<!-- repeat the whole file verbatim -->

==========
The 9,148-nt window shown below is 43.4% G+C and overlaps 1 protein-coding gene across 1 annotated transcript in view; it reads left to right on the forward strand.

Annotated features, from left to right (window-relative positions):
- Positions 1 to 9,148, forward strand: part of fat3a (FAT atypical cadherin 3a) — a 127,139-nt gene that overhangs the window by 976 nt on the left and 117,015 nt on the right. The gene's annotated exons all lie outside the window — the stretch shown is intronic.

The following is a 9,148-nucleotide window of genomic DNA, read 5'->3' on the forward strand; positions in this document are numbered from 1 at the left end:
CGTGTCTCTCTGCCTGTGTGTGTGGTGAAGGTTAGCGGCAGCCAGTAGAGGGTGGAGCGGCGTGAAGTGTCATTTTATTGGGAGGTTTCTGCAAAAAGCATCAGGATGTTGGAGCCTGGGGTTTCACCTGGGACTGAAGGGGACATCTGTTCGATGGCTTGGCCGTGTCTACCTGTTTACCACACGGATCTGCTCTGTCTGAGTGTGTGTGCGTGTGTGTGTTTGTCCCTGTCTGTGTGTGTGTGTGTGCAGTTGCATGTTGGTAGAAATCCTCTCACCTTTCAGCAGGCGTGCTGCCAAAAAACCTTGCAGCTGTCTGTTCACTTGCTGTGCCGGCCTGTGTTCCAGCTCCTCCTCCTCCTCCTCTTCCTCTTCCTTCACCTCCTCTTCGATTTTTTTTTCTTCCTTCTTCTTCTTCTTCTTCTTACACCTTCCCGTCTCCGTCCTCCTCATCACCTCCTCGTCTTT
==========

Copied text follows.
The 9,148-nt window shown below is 43.4% G+C and overlaps 1 protein-coding gene across 1 annotated transcript in view; it reads left to right on the forward strand.

Annotated features, from left to right (window-relative positions):
- Positions 1 to 9,148, forward strand: part of fat3a (FAT atypical cadherin 3a) — a 127,139-nt gene that overhangs the window by 976 nt on the left and 117,015 nt on the right. The gene's annotated exons all lie outside the window — the stretch shown is intronic.

The following is a 9,148-nucleotide window of genomic DNA, read 5'->3' on the forward strand; positions in this document are numbered from 1 at the left end:
CGTGTCTCTCTGCCTGTGTGTGTGGTGAAGGTTAGCGGCAGCCAGTAGAGGGTGGAGCGGCGTGAAGTGTCATTTTATTGGGAGGTTTCTGCAAAAAGCATCAGGATGTTGGAGCCTGGGGTTTCACCTGGGACTGAAGGGGACATCTGTTCGATGGCTTGGCCGTGTCTACCTGTTTACCACACGGATCTGCTCTGTCTGAGTGTGTGTGCGTGTGTGTGTTTGTCCCTGTCTGTGTGTGTGTGTGTGCAGTTGCATGTTGGTAGAAATCCTCTCACCTTTCAGCAGGCGTGCTGCCAAAAAACCTTGCAGCTGTCTGTTCACTTGCTGTGCCGGCCTGTGTTCCAGCTCCTCCTCCTCCTCCTCTTCCTCTTCCTTCACCTCCTCTTCGATTTTTTTTTCTTCCTTCTTCTTCTTCTTCTTCTTACACCTTCCCGTCTCCGTCCTCCTCATCACCTCCTCGTCTTT